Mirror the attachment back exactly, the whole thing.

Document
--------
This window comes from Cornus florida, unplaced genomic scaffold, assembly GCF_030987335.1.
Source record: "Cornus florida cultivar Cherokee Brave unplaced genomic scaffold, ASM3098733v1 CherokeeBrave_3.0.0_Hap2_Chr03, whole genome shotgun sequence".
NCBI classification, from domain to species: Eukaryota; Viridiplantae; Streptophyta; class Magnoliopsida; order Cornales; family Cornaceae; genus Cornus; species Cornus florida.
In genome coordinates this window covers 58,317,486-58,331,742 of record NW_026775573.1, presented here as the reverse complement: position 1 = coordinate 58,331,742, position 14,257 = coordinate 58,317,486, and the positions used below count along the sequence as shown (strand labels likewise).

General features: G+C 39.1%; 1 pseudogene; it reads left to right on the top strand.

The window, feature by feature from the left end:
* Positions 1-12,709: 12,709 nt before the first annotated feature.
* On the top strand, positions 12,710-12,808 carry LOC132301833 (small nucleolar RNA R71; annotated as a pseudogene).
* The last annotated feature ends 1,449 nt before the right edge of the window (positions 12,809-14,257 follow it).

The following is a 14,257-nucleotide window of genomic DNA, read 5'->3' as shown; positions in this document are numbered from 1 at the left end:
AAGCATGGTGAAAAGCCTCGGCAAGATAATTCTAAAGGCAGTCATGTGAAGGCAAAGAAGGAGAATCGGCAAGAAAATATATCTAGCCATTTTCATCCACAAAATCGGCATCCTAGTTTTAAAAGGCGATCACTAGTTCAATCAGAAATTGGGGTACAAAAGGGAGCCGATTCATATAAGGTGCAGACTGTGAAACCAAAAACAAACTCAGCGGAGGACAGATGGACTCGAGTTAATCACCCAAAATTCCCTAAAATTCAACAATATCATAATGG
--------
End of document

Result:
This window comes from Cornus florida, unplaced genomic scaffold, assembly GCF_030987335.1.
Source record: "Cornus florida cultivar Cherokee Brave unplaced genomic scaffold, ASM3098733v1 CherokeeBrave_3.0.0_Hap2_Chr03, whole genome shotgun sequence".
NCBI classification, from domain to species: Eukaryota; Viridiplantae; Streptophyta; class Magnoliopsida; order Cornales; family Cornaceae; genus Cornus; species Cornus florida.
In genome coordinates this window covers 58,317,486-58,331,742 of record NW_026775573.1, presented here as the reverse complement: position 1 = coordinate 58,331,742, position 14,257 = coordinate 58,317,486, and the positions used below count along the sequence as shown (strand labels likewise).

General features: G+C 39.1%; 1 pseudogene; it reads left to right on the top strand.

The window, feature by feature from the left end:
* Positions 1-12,709: 12,709 nt before the first annotated feature.
* On the top strand, positions 12,710-12,808 carry LOC132301833 (small nucleolar RNA R71; annotated as a pseudogene).
* The last annotated feature ends 1,449 nt before the right edge of the window (positions 12,809-14,257 follow it).

The following is a 14,257-nucleotide window of genomic DNA, read 5'->3' as shown; positions in this document are numbered from 1 at the left end:
AAGCATGGTGAAAAGCCTCGGCAAGATAATTCTAAAGGCAGTCATGTGAAGGCAAAGAAGGAGAATCGGCAAGAAAATATATCTAGCCATTTTCATCCACAAAATCGGCATCCTAGTTTTAAAAGGCGATCACTAGTTCAATCAGAAATTGGGGTACAAAAGGGAGCCGATTCATATAAGGTGCAGACTGTGAAACCAAAAACAAACTCAGCGGAGGACAGATGGACTCGAGTTAATCACCCAAAATTCCCTAAAATTCAACAATATCATAATGG